And that’s just the beginning! For each unique child, with a unique set of parents with their own income, ideas and values, expectations, needs…child support is different.
So...the Four Reasons to Mediate
We’ve looked at the possibilities for the coming year, and we’ve reviewed the Co-Parenting Principles.
So how do you create a support agreement that works best for the child, doesn’t punish either parent, and avoid getting caught up in court-ordered child support system? Why do you want to?
1. Before you go to an attorney, remember that the “win/lose” model – unlike mediation – will establish a pattern of win or lose in your co-parenting relationship for years. Like athletes, attorneys are taught to win. Like athletes, sometimes they lose. But don’t think for a minute that they plan to lose, or that they enjoy losing. Based on the principles we just reviewed – remember them – it ain’t about winning or losing. It’s about the best solution for your children, decided from a place of love. Mediators are taught to help their clients develop the best possible solution that works for them. A good mediator creates a positive process, keeps clients on track, and supports them as they work it out. Together. Mediators win when both parties feel they’ve won.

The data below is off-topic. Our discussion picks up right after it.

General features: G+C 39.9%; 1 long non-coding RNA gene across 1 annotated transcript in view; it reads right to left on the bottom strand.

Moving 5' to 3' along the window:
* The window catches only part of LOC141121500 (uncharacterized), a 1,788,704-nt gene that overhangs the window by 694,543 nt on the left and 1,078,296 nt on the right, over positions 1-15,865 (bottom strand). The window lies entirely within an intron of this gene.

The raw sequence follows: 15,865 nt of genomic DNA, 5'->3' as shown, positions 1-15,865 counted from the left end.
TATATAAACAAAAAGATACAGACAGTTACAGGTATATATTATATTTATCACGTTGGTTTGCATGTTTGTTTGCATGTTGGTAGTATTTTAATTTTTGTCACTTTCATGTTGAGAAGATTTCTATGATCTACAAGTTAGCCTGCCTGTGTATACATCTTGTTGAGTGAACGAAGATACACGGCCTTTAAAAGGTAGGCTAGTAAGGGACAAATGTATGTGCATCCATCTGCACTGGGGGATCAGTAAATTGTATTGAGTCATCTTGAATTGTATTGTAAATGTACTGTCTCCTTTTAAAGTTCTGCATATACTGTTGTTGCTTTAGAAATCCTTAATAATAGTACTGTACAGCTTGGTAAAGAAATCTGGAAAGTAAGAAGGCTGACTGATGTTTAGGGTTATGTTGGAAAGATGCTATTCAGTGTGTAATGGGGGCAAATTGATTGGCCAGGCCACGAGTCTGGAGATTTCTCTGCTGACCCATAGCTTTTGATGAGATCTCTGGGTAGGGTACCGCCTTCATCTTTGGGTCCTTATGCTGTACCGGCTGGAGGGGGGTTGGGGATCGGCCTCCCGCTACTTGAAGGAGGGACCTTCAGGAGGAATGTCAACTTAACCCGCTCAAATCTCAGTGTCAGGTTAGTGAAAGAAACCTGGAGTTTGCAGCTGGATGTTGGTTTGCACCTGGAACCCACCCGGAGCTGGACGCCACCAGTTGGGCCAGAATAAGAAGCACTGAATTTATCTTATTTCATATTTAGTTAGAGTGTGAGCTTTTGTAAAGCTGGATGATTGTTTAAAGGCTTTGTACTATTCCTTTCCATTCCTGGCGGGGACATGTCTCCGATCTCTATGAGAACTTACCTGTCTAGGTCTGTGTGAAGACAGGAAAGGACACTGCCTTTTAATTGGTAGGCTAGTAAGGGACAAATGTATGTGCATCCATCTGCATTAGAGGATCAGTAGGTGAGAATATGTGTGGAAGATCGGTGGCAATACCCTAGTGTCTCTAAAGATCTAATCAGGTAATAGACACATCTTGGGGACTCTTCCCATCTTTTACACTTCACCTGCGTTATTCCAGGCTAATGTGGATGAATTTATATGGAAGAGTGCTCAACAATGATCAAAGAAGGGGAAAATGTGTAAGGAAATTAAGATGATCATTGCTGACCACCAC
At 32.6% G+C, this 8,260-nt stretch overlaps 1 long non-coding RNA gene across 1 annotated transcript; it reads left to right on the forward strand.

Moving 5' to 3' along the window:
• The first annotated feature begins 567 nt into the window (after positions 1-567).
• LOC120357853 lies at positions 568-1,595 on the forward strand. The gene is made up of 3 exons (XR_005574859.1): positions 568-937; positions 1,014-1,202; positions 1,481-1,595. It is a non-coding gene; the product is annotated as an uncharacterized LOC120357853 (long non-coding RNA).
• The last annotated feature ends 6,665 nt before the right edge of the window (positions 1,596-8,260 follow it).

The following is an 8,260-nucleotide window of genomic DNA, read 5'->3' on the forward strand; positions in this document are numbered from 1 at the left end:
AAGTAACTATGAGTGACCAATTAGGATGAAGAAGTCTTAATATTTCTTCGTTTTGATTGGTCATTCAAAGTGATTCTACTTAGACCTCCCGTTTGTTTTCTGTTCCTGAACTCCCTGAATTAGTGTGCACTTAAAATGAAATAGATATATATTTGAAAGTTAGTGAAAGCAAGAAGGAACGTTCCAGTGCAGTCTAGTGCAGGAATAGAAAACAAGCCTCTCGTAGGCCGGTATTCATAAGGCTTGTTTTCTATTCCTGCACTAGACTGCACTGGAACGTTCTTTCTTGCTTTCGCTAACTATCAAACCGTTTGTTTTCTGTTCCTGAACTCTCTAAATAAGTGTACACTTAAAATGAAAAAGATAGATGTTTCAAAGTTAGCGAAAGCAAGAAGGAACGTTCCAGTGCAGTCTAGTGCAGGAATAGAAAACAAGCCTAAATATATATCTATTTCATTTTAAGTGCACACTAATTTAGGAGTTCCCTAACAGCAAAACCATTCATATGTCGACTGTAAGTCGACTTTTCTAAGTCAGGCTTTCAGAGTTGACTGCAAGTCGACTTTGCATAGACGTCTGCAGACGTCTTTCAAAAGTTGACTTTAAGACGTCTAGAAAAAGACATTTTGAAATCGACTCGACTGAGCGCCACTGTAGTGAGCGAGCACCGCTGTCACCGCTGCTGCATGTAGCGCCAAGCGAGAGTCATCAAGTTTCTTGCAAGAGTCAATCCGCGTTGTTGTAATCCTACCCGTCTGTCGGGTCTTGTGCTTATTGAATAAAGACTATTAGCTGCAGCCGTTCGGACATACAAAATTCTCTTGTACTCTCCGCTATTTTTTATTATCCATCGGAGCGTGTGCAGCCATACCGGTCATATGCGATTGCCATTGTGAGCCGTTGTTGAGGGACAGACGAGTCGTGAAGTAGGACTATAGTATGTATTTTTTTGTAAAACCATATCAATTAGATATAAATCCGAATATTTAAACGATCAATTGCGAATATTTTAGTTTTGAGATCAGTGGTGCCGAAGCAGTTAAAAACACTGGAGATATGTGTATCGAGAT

2. Before you go to an attorney, remember that with rare exception, litigation will cost you more money. Although you (or your mediator, or coach, or counselor) will probably file your support agreement through an attorney, you will save money by bringing an already-accepted agreement to an attorney. Do you want to cover college tuition for your children, or for your attorney’s children?
3. Attorneys play to win. In that race to win, more attorneys than most will recommend linking the visitation and support issues – a definite no-no! In many cases, that includes pulling your children into the child support conversation – another no-no! Although more inclusive terms are now used, such as parental involvement, residential schedules, and monetary distribution, it doesn’t change the fact that children often become a part of a conversation in which they have no place. When it comes to money, principled mediators or coaches work with parents. Only parents.
4. And if everything I’ve shared falls on deaf ears, and you want to go to an attorney who supports mediation (and they are growing in number), or your cousin is an attorney and they promised to ‘hook you up’, please ask the following question: what is their pre-trial settlement rate? This will tell you if they work hard to reach an agreement before going to court, involving experts, children, and other witnesses and otherwise running up that clock. And the bill.
KidsNeed2 is exploring the ups and downs of child support in February. Strange topic for the LOVE month, you say? Positive co-parents can always use a little more love.
Next, we'll look at Knowing Your Child Support Needs – Before You Ask. When you ask, with purpose and not punishment or revenge, you are more likely to be successful. And positive
Help us help you – comment and let me know what part of the child support process is driving you nuts! If you have a child support success story, share that as well.
Come back next week. We’ll have a surprise tool to help you get your child support 'ask' in place and save you some money, cause It’s 2017!!